Covid’s clinging on but this isn’t ‘rinse and repeat’

Covid’s clinging on but this isn’t ‘rinse and repeat’
BA.2 variant is a thorn in the recovery’s side.
Dan Lane
March 28, 2022

We’re not out of the woods yet.

Not long after predicting “a long period of tranquillity” for Europe, the World Health Organisation (WHO) has warned the newest Covid strain could be yet another hurdle to the global recovery.

Aiding the rapid spread of BA.2 (a highly transmissible Omicron variant) is the continent-wide easing of restrictions. Infections have been on the rise over the past two months in at least 18 European nations, according to the WHO.

Countries moving to a policy of living with Covid rather than outright spread prevention might have naturally provoked a rise in cases. It doesn’t help that BA.2 is around 30% more infectious than the first Covid strain and just as likely to result in hospitalisation, according to the UK Health Security Agency.

UK small cap winners a sign of waning Covid interest?

The UK small cap market’s initial reaction today was to push clinical diagnostics company Novacyt higher. The firm’s focus on Covid testing kits made it a huge pandemic beneficiary early on and, with a new test approved in the UK last month, investors saw reason to give it a boost this morning.

The thing is, Covid bellwether small caps like Novacyt and antiviral treatment developer Synairgen are getting less and less attention with each Covid update.

The shock and awe has worn off and, save for the odd ad-hoc bump, their moment in the sun might have been and gone.

On a much grander scale, investors may be wondering if a similar flight to lockdown winners will happen across the pond if BA.2 takes hold.

Will BA.2 boost US tech stocks?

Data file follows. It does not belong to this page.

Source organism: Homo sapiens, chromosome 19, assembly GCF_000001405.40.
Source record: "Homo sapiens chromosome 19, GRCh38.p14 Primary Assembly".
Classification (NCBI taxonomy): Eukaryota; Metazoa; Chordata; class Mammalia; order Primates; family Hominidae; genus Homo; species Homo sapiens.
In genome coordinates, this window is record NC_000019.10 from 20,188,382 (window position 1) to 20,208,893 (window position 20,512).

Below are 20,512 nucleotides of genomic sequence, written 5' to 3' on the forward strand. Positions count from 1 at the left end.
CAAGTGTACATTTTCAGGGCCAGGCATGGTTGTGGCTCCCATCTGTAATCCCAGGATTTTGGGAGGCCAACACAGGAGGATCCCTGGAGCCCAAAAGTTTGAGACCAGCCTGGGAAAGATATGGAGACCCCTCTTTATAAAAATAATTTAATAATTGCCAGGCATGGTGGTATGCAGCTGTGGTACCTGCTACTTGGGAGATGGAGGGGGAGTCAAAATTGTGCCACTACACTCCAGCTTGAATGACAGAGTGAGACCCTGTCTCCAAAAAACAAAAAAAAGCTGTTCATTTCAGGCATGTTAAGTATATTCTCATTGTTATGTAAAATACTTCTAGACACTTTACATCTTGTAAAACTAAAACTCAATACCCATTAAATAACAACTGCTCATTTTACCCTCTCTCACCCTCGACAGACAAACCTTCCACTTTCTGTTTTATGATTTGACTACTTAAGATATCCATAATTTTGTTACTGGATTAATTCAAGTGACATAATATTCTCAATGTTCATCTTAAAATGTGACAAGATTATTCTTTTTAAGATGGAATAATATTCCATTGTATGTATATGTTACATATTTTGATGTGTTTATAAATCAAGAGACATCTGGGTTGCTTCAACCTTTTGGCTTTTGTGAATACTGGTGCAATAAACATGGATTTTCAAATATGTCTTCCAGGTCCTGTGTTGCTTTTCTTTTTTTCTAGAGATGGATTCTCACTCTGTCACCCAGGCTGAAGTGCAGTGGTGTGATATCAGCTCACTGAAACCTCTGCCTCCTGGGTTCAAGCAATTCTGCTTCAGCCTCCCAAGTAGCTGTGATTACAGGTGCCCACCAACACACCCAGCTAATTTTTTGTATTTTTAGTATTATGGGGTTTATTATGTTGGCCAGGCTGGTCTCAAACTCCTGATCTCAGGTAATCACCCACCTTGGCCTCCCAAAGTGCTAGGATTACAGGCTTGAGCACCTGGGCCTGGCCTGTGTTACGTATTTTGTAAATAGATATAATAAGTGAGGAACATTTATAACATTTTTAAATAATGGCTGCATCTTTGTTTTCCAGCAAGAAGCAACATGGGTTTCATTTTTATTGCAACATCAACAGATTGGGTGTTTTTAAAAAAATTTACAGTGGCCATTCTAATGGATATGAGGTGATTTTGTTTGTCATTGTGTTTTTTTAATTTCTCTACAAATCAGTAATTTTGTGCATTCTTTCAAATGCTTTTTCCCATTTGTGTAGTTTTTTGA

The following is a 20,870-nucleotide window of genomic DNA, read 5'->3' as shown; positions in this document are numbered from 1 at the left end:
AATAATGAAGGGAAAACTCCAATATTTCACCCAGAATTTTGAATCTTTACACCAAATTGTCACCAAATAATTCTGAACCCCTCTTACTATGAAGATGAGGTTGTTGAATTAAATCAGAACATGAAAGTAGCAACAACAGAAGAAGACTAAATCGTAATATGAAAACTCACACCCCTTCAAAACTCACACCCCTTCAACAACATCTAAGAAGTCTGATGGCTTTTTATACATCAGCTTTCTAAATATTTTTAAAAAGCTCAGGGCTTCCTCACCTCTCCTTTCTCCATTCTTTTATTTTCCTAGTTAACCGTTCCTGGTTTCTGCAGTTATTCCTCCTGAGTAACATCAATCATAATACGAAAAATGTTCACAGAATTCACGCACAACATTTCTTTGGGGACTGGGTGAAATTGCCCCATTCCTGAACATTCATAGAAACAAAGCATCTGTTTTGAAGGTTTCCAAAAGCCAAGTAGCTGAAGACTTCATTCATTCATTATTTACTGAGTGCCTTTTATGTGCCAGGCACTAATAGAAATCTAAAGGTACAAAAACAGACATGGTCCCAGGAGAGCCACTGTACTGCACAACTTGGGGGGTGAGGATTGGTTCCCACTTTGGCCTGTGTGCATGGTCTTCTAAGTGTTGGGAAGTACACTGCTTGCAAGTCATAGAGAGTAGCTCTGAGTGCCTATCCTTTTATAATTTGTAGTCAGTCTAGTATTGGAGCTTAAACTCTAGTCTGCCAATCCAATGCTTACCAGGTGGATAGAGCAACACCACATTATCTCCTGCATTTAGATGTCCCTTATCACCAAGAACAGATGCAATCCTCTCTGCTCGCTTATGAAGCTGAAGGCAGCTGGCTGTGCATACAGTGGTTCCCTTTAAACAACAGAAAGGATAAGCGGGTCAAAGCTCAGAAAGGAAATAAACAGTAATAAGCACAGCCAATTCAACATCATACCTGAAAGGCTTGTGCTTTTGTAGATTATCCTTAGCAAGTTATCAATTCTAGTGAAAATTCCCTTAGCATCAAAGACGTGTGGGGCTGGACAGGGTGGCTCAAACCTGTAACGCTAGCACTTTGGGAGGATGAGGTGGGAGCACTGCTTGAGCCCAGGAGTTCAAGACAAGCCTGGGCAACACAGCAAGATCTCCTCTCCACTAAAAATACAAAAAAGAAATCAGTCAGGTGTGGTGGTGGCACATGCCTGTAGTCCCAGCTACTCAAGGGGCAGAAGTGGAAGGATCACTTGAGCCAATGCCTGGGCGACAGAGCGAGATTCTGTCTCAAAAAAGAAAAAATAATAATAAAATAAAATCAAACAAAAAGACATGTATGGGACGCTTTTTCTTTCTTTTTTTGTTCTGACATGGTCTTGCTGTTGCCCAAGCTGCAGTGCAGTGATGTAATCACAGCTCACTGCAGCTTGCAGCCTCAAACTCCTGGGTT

While the likes of Denmark and the Netherlands are past their recent spikes, a fairly slow vaccination rollout in older US cohorts could mean the strain spreads quicker in the coming weeks.

Only 29% of eligible US citizens have got a booster, according to the Centers for Disease Control and Prevention. That’s far behind most Western nations but it’s not a definitive signal that the country will be plunged into lockdown or that there will be a resurgence in the stocks that benefitting from the depths of the pandemic.

As with the UK small cap healthcare stocks, the lion’s share of the pandemic benefits are behind the US work-from-home companies. Whereas firms scrambled to ship laptops and standing desks out to their employees the first-time round, those transactions are in the bag now.

Having gone through lockdown multiple times, we probably have what we need in the form of streaming services, tech and, crucially, the mindset that this won’t be forever.

It’s time for us to look ahead, the market is

It’s the sunk cost of all these factors that mean a huge market rally in these stocks is fairly unlikely. Instead, investors are much more likely to be looking beyond Covid and assessing the companies standing on their own two feet after a tumultuous few years.

There may yet be drama ahead and where fear pops up the pandemic winners could attract some nervous money in the short term. But, with fewer reasons to prop up revenues in those firms now, that effect will wane over time.

It means that if investors haven’t done so by now, they need to focus on the strong, reliable firms producing consistent revenues and growing their businesses. We might have got through the past few years backing a few companies that rocketed during an historical event but even the market’s showing us that’s old news now. 

Don’t get caught waiting for the next big thing. Not every company will have the stage set for them to shoot up the page and it’s a much better use of our time being the tortoise than the hare.

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